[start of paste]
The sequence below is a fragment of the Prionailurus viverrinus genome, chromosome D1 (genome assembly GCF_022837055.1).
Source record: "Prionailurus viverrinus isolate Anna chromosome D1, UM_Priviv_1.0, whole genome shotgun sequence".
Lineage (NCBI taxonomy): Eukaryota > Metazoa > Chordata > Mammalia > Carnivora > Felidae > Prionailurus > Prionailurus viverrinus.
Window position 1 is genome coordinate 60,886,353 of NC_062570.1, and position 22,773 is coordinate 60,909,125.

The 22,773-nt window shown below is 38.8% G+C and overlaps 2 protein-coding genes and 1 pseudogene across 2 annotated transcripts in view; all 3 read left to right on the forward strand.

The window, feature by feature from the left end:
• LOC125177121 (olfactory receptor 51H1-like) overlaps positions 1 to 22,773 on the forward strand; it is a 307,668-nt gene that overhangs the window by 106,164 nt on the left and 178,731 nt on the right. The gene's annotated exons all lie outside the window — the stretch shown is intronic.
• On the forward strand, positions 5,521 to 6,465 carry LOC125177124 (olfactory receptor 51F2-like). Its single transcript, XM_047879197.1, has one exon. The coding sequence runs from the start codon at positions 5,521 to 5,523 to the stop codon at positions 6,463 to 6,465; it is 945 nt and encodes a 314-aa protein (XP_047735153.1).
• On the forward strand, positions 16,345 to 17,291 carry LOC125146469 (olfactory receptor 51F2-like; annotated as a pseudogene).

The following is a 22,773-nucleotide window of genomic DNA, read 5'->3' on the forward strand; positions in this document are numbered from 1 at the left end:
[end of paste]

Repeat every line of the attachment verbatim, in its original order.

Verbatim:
The sequence below is a fragment of the Prionailurus viverrinus genome, chromosome D1 (genome assembly GCF_022837055.1).
Source record: "Prionailurus viverrinus isolate Anna chromosome D1, UM_Priviv_1.0, whole genome shotgun sequence".
Lineage (NCBI taxonomy): Eukaryota > Metazoa > Chordata > Mammalia > Carnivora > Felidae > Prionailurus > Prionailurus viverrinus.
Window position 1 is genome coordinate 60,886,353 of NC_062570.1, and position 22,773 is coordinate 60,909,125.

The 22,773-nt window shown below is 38.8% G+C and overlaps 2 protein-coding genes and 1 pseudogene across 2 annotated transcripts in view; all 3 read left to right on the forward strand.

The window, feature by feature from the left end:
• LOC125177121 (olfactory receptor 51H1-like) overlaps positions 1 to 22,773 on the forward strand; it is a 307,668-nt gene that overhangs the window by 106,164 nt on the left and 178,731 nt on the right. The gene's annotated exons all lie outside the window — the stretch shown is intronic.
• On the forward strand, positions 5,521 to 6,465 carry LOC125177124 (olfactory receptor 51F2-like). Its single transcript, XM_047879197.1, has one exon. The coding sequence runs from the start codon at positions 5,521 to 5,523 to the stop codon at positions 6,463 to 6,465; it is 945 nt and encodes a 314-aa protein (XP_047735153.1).
• On the forward strand, positions 16,345 to 17,291 carry LOC125146469 (olfactory receptor 51F2-like; annotated as a pseudogene).

The following is a 22,773-nucleotide window of genomic DNA, read 5'->3' on the forward strand; positions in this document are numbered from 1 at the left end: